The AU Summit and 10 years of agriculture
The 22nd African Union Summit began on Tuesday, 21 January 21 in Addis Ababa with the 27th ordinary session of the AU’s Permanent Representative’s Committee, chaired by Ethiopia’s Ambassador Konjit Sinegiorgis. It will conclude on Friday, 31 January with the end of the two-day Assembly of the Heads of State and Government.
The theme of this Summit, “Agriculture and Food Security”, was chosen in order to mark the 10th anniversary of the Comprehensive Africa Agricultural Development Program (CAADP) which was adopted by the Heads of State and Government Summit in July 2003.
Agriculture is the primary economic sector of many African countries, generating more employment opportunities and export earnings than other sectors. It is estimated that more than 65 percent of Africans derive their livelihood from agriculture, both in employment and in food production. It is the single most important sector in the continent’s macro-economic portfolio, with a conservative estimate of close to a 40 percent contribution to GDP and providing more than half of the continent’s export revenue. The vulnerability to seasonal fluctuations in food production and the all-too-frequent incidents of food insecurity, therefore, make a continent-wide policy focus on agricultural development an economic and social imperative.
This much needed policy focus was demonstrated when African leaders endorsed the Comprehensive Africa Agricultural Development Program (CAADP) at the AU’s second ordinary session in Maputo, Mozambique. The Assembly that endorsed CAADP noted that 30 percent of Africans were “chronically and severely undernourished” and that the continent was then “a net importer of food and the largest recipient of food aid”. In order to change that grim reality the Maputo Assembly declared that Africa needed to use “its full potential to increase its food and agriculture production so as to guarantee sustainable food security and ensure economic prosperity for its people”. It agreed to urgently implement the CAADP and adopt effective policies that would encourage the sector’s development domestically across the continent.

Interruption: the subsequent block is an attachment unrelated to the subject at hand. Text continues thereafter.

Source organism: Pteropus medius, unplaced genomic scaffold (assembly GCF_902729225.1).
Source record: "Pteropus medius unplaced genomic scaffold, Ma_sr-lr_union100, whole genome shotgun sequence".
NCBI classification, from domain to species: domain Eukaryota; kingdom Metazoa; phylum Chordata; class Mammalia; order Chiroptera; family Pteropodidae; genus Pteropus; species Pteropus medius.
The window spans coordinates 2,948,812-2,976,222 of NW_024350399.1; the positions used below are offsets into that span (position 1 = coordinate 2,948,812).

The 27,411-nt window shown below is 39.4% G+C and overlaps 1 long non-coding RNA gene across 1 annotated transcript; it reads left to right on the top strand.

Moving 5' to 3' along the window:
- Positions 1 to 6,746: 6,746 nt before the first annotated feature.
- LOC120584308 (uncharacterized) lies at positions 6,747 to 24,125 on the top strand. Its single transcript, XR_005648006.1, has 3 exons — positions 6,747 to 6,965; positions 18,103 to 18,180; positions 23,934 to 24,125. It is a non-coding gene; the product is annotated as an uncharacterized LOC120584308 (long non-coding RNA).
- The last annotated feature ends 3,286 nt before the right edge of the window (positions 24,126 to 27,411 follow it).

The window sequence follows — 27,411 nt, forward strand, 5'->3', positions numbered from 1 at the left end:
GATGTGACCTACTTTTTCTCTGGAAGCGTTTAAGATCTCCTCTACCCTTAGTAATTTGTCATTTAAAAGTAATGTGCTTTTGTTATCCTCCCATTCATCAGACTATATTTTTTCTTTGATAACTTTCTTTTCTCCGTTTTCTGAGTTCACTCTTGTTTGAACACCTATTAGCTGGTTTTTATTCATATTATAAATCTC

As it name signifies, CAADP aims for a rapid and comprehensive development of Africa’s agricultural sector with the stated goal of enabling African countries to attain a “higher path of economic growth through agriculture-led development, which eliminates hunger, reduces poverty and food insecurity, and enables expansion of exports”. In order to achieve these goals, African governments agreed to devote at least 10 percent of their national budgets to agricultural development and the CAADP set 6 percent as a minimum threshold for an annual agricultural productivity growth rate.
The Program focuses on four critical strategic areas that it identified as high impact and structurally valuable. The first of these pillars, as they are referred to, is to extend the area under sustainable land management and reliable water control systems. That will go a long way in terms of efficient utilization of the vast and so far unutilized or underutilized arable land on the continent.
The second pillar of the CAADP is improving rural infrastructure and trade-related capacities for market access. Considering the fact that the most severe impediments to Africa’s competitiveness in primary products are to be found in physical and structural shortcomings, investment in these areas is most essential. Africa’s infrastructure, primarily in transport and logistics, were put in place during the colonial era with the sole aim of shipping raw materials out of the continent. The absence of infrastructure relevant to domestically vibrant economies divorced from a primary feeder role has indeed held Africa’s agriculture back for decades. Improvements in both the physical and systemic infrastructure will certainly boost the continent’s productivity.